Publisher: Image Comics
Writer: Robert Kirkman
Penciller: Tony Moore
Inker: Tony Moore
Letterer: Robert Kirkman
Release Date: October 2003 – March 2004
The Walking Dead comic recently came to an end, so getting to go back and review Days Gone Bye, – the first volume in the series, – was an opportune chance to revisit how this pop culture juggernaut came about. The Walking Dead tells the story of Rick Grimes; an Atlanta sheriff who gets flung headfirst into the zombie apocalypse, which throws an overwhelming amount of un-dead corpses his way and exposes the brutality required to survive this harsh new world.
Where most other zombie media focuses on the actual zombies and monsters killing human characters, The Walking Dead instead chooses to focus on the human relationships within the group of survivors that we follow. Although this has become somewhat of a trope over recent years, reading The Walking Dead was the first time that I saw the concept of ‘fight the dead, fear the living,’ actually realised and at the time I thought that it was fantastically original and refreshing.
Unfortunately, we have been somewhat bombarded with zombie media to the point of parody since this book’s debut and the market has become extremely saturated in the years since it released, but credit is still due to the story that started it all. This idea has been parroted many times since because it was an awesome idea to begin with.
Beyond the initial innovative idea though, the writing has to be there to back it up. Robert Kirkman is brilliant at building his universe and really making his characters and settings feel fleshed out. This was also one of the first comic books I read, where I really felt the constantly present threat that the characters had to live with on a daily basis and it honestly does feel like no character is ever truly safe.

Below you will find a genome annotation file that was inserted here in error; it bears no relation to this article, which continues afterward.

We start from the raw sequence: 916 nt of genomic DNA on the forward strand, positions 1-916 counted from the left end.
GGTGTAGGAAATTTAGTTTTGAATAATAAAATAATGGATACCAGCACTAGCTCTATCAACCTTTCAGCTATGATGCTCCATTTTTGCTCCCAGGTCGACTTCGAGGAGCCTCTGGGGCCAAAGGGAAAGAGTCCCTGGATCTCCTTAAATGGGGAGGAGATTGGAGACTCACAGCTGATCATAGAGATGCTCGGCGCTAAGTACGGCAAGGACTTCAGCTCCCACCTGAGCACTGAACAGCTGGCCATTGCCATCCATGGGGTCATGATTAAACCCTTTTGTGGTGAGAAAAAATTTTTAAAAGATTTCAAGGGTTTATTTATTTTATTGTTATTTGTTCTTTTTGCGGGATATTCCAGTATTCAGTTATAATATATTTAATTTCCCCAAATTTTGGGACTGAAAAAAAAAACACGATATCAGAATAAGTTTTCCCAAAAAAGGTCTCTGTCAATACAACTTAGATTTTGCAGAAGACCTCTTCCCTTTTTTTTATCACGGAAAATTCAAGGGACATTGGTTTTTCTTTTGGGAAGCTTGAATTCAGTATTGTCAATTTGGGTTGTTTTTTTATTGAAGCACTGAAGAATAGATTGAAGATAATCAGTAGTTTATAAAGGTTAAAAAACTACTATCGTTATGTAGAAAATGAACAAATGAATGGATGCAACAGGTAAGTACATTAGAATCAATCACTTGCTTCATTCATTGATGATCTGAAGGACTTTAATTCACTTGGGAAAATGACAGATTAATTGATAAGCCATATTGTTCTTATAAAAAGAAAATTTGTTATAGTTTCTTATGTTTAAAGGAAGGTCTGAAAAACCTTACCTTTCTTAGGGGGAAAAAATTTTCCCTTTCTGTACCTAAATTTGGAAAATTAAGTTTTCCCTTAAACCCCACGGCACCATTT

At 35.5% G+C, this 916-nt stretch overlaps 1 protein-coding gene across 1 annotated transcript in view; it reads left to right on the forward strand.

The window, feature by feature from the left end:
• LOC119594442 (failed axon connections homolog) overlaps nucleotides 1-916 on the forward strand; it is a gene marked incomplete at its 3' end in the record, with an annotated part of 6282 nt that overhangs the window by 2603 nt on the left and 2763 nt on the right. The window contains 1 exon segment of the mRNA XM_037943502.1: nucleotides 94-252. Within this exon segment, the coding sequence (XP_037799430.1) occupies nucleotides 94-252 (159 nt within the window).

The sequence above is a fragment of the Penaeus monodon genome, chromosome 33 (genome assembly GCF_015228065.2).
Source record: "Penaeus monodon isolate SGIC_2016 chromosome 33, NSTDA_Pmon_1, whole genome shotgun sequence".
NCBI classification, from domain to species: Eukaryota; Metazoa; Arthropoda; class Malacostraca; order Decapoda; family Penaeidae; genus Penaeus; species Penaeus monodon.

Kirkman does somewhat lean on shock value to keep readers engaged in this book, which is not always something that I am a huge fan of. He also isn’t afraid to explore extremely dark themes and sadly doesn’t always do so with the most subtlety or grace, resulting in some tactless excess and some poorly handled choices.
Tony Moore manages to capture a brilliant level of detail and expression in every frame of this volume. I also love the clarity of his artwork; there is never a point in this book where I felt confused as to what I was seeing. The version of the book I read for review had also been coloured, however when I originally read the book, it was in black and white. To be honest, I think I prefer the B&W approach as it fits the horror theme of the book better and doesn’t look as cartoonish.
Admittedly, as much as I enjoyed Tony Moore’s work in this volume, Charlie Adlard took over art duties from volume 2 onwards and I much prefer his work. Adlard’s drawing style is wildly different to Moore’s and it does take some getting used to, but once you settle into it, it is great.
Overall, I really enjoyed going back and reading Days Gone Bye for review. It is pretty amazing when you consider all of the other media that has spawned from this single comic. Some of the writing can be fairly clumsy at times and Moore’s art carries a certain cheesiness to it, but there was enough talent onboard here to bring this franchise to life and the rest is history at this point.
If you enjoyed our Review of The Walking Dead Volume 1 then leave a comment below or leave your own rating.
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